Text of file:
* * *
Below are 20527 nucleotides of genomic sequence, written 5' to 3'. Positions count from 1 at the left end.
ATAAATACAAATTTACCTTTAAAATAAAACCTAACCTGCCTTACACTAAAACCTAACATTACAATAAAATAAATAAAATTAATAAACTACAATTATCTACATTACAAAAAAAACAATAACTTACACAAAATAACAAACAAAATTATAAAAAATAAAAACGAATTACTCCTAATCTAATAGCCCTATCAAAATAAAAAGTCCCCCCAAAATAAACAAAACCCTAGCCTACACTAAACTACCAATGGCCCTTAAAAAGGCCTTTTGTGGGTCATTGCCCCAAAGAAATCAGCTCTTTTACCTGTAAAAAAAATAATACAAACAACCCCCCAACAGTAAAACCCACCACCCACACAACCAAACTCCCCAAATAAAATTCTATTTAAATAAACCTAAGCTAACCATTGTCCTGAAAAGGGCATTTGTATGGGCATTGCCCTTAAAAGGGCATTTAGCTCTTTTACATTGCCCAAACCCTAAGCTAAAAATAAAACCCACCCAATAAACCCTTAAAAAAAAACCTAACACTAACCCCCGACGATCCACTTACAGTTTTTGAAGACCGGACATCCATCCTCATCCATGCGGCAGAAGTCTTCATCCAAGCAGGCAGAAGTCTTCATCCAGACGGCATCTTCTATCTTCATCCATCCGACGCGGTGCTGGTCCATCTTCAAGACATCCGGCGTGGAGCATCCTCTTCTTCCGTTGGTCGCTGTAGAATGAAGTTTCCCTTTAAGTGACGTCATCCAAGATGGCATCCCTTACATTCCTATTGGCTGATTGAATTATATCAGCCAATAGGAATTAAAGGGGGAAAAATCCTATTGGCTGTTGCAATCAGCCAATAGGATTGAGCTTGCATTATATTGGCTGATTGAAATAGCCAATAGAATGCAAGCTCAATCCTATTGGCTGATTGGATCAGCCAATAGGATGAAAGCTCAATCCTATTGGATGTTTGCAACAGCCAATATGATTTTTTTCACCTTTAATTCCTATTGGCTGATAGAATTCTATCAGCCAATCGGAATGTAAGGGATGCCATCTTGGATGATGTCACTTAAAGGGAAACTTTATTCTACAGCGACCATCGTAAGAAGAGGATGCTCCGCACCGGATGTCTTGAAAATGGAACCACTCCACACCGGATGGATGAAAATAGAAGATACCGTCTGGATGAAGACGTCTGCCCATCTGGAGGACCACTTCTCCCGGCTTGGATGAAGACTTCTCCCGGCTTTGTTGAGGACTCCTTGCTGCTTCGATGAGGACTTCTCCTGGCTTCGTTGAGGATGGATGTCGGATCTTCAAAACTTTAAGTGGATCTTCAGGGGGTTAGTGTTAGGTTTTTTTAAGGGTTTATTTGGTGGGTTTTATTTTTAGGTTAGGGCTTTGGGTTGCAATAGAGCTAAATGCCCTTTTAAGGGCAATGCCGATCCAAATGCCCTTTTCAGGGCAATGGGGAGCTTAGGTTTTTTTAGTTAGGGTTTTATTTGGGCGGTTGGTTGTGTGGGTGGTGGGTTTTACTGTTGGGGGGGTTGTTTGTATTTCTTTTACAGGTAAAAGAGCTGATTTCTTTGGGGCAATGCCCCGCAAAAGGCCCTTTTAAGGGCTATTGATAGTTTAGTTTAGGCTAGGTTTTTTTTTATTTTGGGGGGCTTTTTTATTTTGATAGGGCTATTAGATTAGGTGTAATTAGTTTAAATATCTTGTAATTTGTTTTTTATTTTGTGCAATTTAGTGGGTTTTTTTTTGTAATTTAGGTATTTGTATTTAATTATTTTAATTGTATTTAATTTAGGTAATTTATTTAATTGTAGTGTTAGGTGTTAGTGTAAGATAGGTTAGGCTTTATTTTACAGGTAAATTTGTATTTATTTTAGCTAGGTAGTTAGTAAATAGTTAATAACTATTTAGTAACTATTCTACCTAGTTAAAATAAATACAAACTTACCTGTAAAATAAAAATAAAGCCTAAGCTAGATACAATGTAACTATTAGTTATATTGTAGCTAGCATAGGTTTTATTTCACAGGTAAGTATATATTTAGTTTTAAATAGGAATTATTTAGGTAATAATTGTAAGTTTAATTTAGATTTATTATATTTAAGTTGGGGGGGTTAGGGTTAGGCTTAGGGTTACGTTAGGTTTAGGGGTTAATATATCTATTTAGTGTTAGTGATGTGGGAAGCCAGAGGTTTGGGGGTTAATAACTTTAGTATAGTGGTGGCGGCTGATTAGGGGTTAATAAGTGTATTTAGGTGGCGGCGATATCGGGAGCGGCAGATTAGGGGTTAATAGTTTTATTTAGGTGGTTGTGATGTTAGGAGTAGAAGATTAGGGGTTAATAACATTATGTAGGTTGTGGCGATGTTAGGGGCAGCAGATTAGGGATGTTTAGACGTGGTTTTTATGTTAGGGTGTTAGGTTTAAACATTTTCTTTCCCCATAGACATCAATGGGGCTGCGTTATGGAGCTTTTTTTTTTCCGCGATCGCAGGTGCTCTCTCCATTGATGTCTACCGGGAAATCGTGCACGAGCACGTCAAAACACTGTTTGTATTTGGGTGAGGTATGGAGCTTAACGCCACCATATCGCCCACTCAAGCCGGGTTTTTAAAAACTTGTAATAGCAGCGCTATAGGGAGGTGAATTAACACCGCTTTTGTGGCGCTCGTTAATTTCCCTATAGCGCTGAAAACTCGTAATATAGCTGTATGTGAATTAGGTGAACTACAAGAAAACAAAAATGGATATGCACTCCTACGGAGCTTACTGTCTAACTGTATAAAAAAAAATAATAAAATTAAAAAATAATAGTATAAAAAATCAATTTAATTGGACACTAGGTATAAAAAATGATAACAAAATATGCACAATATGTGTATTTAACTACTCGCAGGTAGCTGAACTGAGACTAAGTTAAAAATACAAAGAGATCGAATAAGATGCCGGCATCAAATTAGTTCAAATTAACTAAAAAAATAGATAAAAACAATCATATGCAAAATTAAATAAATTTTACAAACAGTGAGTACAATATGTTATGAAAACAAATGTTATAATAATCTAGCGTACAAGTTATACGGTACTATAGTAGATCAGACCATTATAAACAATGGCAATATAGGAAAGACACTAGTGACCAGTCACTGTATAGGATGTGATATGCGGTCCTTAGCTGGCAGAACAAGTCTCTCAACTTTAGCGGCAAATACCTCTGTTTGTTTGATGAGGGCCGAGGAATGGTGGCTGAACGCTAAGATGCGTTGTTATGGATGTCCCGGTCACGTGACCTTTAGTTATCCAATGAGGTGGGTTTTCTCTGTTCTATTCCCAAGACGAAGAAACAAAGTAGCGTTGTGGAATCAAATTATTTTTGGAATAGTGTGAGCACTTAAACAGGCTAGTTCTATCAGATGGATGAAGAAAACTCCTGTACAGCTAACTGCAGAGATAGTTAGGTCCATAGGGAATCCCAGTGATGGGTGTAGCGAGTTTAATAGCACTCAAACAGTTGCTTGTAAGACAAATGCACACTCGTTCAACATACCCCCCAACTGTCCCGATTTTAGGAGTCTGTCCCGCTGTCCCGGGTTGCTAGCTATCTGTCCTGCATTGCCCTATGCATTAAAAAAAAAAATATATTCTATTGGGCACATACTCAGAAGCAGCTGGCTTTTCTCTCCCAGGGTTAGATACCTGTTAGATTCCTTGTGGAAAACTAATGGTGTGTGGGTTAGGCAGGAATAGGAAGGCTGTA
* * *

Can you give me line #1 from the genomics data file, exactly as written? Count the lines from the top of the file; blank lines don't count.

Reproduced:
Below are 20527 nucleotides of genomic sequence, written 5' to 3'. Positions count from 1 at the left end.